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Dianne Newman explores how microbes affect the structure of the rocks in which they grow, specifically how they use minerals like arsenic and iron in their metabolism. It's an area of research that is yielding new insight into the earliest forms of life while offering a framework for studying the phenomenon of bacterial biofilms.
She studies how anaerobic bacteria survived millions of years ago, before the atmosphere contained oxygen. These bacteria, in essence, "breathed" iron, and Newman focuses on how they used it in the electron transfer process that was fundamental for their metabolism.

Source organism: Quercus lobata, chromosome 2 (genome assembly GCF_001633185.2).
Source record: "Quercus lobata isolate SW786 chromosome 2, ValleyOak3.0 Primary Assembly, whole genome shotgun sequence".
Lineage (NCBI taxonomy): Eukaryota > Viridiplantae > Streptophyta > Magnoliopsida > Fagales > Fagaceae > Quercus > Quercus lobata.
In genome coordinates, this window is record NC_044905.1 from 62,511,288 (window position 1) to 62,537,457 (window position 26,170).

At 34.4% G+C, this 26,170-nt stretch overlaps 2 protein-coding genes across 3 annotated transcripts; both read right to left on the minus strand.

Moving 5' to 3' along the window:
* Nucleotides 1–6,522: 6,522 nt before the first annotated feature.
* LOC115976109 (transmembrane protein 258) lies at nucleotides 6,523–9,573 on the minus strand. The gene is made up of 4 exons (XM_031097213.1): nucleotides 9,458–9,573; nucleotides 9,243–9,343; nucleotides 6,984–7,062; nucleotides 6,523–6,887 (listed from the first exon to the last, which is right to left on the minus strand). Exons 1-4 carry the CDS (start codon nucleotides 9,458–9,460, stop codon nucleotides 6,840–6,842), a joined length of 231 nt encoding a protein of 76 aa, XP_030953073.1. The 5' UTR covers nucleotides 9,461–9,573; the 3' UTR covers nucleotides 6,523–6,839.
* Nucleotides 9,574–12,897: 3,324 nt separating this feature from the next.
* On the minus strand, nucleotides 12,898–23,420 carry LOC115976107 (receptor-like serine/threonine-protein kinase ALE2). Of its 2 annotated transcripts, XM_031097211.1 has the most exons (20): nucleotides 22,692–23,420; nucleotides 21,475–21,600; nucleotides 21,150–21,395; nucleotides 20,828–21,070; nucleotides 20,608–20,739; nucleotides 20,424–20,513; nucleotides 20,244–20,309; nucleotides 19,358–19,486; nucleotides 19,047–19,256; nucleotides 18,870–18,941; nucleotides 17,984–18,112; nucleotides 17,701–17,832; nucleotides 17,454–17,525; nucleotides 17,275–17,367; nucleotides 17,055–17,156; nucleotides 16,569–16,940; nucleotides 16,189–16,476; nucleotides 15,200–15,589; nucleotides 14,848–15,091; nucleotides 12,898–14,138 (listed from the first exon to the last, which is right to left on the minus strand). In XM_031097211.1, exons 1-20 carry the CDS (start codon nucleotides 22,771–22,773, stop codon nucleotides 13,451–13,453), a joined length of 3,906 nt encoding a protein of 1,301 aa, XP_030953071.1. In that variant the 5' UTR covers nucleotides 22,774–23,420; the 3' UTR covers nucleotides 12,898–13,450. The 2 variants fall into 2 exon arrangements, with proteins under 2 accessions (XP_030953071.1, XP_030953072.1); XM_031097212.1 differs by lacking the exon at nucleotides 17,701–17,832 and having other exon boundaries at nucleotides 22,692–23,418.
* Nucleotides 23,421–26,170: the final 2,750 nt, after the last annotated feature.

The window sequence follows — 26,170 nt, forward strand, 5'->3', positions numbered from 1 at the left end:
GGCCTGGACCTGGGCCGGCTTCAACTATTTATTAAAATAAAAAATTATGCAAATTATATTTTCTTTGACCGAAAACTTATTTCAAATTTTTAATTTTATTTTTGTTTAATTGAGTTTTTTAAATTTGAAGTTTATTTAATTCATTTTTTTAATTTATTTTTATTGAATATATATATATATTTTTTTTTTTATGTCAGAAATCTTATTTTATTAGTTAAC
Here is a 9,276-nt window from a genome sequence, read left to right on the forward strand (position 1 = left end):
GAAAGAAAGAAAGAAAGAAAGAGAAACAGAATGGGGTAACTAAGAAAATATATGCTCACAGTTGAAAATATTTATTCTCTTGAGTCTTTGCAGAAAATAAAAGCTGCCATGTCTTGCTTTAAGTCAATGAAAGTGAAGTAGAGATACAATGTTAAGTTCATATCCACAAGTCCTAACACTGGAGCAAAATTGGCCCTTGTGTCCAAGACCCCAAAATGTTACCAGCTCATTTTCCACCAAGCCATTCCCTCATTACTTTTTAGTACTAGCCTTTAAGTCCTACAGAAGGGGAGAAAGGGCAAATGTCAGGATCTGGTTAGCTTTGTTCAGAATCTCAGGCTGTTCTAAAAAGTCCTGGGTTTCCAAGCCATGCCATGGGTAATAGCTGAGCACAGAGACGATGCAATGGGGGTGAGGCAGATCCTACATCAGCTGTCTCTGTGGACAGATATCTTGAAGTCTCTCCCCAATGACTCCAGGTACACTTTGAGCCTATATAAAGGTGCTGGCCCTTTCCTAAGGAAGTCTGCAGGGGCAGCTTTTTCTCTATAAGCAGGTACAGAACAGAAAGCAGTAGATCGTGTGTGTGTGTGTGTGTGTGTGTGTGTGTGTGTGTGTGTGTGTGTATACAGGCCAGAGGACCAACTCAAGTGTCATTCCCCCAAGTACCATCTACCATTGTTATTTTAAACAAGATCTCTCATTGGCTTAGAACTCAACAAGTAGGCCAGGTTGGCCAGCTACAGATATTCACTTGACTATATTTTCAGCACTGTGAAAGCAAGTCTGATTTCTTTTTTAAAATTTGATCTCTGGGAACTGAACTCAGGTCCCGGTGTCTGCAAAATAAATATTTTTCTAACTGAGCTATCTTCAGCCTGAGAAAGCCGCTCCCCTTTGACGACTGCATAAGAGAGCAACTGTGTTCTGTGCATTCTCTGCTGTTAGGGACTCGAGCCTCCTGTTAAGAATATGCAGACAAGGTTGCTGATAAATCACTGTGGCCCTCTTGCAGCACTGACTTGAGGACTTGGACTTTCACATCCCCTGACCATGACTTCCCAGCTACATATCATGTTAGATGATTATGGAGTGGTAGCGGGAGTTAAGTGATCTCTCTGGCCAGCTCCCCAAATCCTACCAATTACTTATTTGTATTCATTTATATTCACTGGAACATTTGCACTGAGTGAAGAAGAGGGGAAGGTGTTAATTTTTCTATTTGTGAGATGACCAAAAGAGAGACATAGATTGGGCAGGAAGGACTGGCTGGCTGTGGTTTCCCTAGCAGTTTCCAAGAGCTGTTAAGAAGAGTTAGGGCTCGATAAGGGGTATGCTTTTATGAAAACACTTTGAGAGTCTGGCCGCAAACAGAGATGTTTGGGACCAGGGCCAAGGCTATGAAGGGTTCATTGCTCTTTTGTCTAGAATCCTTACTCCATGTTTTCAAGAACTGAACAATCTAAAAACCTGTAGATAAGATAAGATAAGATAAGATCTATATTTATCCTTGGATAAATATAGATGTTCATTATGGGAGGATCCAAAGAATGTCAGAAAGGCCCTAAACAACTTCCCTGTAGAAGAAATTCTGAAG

Newman received a B.A in German studies from Stanford University, and a Ph.D., in Civil and Environmental Engineering, from MIT. She has been a David and Lucile Packard Fellow in Science and Engineering, and won the Young Investigator Award from the Office of Naval Research.
From Rocks to Genes and Back: Stories about the Evolution of Photosynthesis
as author at MIT World Series: Earth System Revolutions - Key Turning Points in the History of Our Planet,